Grace to you!
We return to our reflections on the Sermon on the Mount. I would reflect on the theme of mercy in the light of the Fifth Beatitude, namely, "Blessed are the merciful, for they shall obtain mercy" (Mt 5:7). I suppose the theme would resonate with many.
I love how Bishop Robert Barron described Divine Mercy in one of his televised programs in 2016. He said that when God looks at us, amidst our unworthiness, his gaze is mercy.
Divine mercy appears to me like the open arms of Divine Love inviting us to reconciliation with him.
In my opinion, mercy is also a combination of qualities. It is unmerited forgiveness. It is warm empathy. It is equally a compassionate disposition. One may not be entirely wrong to describe mercy as unmerited forgiveness flowing from a compassionate heart who relates to the culprit with the mind of empathy.
The merciful person does not look at faults or hurts or evils committed, but first, at the face and heart of the one who may have committed these faults.
While justice focuses on the sin that may have been committed, mercy focuses on the sinner. Lady Justice is a powerful imagery to show the difference between mercy and justice.
Blindfolded, Lady Justice doesn't see faces. She keeps count of crimes, weighs them on her scale of justice, and comes down with the hammer of condemnation, or a waiver of vindication. It doesn't matter if person A or B committed the crime. Lady Justice does not see the faces and contours and struggles of A or B. She sees and reads what the letters say. The above imagery is the most vivid picture of justice.
On the other hand, mercy looks in the face of the criminal or culprit. It also weighs the tone of his or her voice, expressions, struggles, and circumstances. Mercy is like that mom who has a humbling child. She goes ahead and beyond, looking for ways to heal. Mercy sees people, not numbers.
Because mercy sees people, mercy is love expressed through compassion, forgiveness, and tenderness.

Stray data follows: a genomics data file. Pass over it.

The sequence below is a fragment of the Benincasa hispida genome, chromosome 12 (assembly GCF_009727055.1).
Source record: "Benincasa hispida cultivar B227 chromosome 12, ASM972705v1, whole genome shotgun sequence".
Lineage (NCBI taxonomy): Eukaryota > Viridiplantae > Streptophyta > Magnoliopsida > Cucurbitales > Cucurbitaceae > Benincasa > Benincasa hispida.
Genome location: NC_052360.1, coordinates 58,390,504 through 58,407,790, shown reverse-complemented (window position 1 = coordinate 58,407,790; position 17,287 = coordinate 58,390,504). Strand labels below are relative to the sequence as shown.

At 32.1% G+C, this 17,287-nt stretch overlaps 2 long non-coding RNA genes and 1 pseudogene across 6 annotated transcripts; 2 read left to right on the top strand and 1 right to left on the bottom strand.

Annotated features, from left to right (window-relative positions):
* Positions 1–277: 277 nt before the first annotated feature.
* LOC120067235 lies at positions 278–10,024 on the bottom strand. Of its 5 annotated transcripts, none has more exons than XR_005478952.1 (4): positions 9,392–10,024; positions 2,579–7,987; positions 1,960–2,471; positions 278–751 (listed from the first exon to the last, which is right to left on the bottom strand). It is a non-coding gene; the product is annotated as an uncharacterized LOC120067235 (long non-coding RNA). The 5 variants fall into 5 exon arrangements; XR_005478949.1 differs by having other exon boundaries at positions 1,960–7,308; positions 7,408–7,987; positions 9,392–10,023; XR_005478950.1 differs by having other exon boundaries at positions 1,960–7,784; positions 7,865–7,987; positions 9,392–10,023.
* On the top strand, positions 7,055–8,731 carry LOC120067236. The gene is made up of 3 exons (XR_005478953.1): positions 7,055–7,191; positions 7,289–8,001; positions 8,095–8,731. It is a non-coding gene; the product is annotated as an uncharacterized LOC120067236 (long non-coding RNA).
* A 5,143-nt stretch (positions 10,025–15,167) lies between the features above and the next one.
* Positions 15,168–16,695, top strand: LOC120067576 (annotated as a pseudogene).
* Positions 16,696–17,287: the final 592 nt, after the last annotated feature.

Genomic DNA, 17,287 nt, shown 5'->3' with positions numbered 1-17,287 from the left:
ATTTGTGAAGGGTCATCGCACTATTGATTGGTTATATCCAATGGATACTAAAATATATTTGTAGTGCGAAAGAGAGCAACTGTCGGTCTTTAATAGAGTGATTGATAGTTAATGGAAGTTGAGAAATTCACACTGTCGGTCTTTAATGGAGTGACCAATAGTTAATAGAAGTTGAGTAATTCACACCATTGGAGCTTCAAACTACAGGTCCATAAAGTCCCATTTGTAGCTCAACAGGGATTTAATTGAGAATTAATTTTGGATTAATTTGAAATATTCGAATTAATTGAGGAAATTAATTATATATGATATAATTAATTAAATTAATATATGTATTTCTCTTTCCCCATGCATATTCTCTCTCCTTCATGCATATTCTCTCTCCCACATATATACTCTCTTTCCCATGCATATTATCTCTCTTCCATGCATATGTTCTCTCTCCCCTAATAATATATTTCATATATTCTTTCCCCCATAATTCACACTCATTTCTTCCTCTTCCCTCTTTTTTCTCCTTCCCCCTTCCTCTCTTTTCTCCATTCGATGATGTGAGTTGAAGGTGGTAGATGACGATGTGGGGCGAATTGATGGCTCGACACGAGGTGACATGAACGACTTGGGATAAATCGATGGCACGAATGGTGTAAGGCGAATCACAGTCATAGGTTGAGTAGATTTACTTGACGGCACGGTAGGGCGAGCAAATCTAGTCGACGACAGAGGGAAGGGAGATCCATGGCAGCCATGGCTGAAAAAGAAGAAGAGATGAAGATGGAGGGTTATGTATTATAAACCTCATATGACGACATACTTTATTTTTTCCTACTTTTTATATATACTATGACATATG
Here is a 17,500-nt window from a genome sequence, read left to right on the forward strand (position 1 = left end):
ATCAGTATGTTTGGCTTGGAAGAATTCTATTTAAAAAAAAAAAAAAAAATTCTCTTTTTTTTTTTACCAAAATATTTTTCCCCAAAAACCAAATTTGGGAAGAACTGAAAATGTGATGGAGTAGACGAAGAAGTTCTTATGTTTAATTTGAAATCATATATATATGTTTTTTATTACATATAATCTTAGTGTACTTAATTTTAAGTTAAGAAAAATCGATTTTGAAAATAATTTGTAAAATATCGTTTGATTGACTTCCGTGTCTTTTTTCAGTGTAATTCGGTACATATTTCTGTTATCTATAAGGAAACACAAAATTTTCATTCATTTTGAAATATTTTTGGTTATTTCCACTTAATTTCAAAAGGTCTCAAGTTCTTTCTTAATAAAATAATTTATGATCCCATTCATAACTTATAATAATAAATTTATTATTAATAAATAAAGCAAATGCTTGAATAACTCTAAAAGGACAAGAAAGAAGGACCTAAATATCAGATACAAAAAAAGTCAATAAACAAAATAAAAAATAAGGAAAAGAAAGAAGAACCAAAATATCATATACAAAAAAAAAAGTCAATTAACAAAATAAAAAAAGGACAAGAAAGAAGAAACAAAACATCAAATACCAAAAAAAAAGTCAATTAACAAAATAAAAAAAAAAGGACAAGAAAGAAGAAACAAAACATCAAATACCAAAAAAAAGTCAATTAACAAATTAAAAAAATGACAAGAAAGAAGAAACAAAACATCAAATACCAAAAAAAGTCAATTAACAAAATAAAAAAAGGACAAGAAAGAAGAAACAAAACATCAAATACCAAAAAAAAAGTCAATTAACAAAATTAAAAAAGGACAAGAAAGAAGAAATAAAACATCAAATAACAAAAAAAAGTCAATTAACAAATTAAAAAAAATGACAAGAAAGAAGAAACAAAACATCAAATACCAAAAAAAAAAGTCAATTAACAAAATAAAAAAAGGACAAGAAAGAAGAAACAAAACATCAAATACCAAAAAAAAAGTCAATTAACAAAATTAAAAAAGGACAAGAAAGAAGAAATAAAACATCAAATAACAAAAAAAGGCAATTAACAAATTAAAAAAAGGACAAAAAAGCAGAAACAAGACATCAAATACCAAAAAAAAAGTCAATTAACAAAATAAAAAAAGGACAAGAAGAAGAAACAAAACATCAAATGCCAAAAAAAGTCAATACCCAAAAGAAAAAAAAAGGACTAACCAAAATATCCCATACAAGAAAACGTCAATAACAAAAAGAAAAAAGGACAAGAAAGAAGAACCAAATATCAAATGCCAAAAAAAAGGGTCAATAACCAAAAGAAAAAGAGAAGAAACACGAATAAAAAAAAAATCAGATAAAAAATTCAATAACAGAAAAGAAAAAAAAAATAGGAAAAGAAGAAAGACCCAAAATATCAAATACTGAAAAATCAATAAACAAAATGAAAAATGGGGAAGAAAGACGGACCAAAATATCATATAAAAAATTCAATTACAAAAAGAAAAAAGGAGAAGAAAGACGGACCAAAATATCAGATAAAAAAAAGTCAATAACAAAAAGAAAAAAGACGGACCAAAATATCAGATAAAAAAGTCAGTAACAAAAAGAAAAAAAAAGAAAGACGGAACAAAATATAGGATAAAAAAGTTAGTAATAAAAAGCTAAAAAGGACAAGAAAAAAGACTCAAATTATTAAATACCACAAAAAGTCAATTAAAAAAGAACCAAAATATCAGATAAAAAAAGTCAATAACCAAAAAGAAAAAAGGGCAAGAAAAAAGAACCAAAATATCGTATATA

Similarly, Justice is like Math. Its methods are like numerical representation, built up through a series of arithmetic and algorithms. Strictly speaking, it's black and white because it's either-or.
Mercy, on the other hand, is like Biology. Its method is like an organism—and the sequence of its buildup is like through DNA. It can rebuild, despite failings. It sees wounds as living cells capable of regeneration. Mercy is equally an excellent environment for the healing of the wounds. It never gives up on anybody.
Mercy is another name for the real organism, granted the benefit of the doubt. Not always black and white, because each wound is unique, and the approach for each is gracious.
Observe the three parables of forgiveness in the Gospel of Luke 15: namely, the parable of the lost coin, the parable of the lost sheep, and the parable of the prodigal son. You will see that it was God who was represented in the shepherd who lost a sheep. God was also portrayed as a woman who lost a coin and as the father of the prodigal son. In all three metaphors, God is the merciful, perfect in mercy and love, who constantly searches for the lost, to heal and reinstate them. God seeks to restore his people.
God's justice isn't blind justice either. Divine justice is most appropriately called the "Justice of Charity" by Pope Benedict XVI. It's a justice that looks at faces and penetrates the heart with the tenderness of mercy because the goal is always to reconcile us with God.
The merciful heart, The Lord Jesus says, will be the one to receive mercy. Mercy is like oil, bringing closer to the merciful, the ointment of tenderness from others.
Do you want to be treated with tenderness? Then treat others with tenderness. Do you want to receive compassion? Be compassionate yourself. The condition is straightforward— a disposition of mercy wins the prize of mercy in return.
May we mature in the practice of compassionate love, the merciful love, where we no longer set boundaries to what we can forgive but set loose, the bonds of unforgiveness. Amen
God love you. God bless you.
Fr. Maurice Emelu
[Tuesday, Week 11 Ordinary Time: 1 Kings 21:17-29; Matthew 5:43-48]
[Tuesday, June 14, 2016, Ordinary Time: 1 Kings 21:17-29; Matthew 5:43-48]
Author and Goal
Father Maurice Emelu PhD., provides a daily blog of reflections based on the Scriptural readings of the day from the Catholic liturgical calendar. The goal is to teach, inspire, encourage, and foster healing through the grace of God's word. They are written in a language that is appropriate for a general audience. You will find these reflections helpful for your spiritual growth, inspiration, and developing your thoughts. They may also be useful for ministers in preparing their sermons for liturgical celebrations.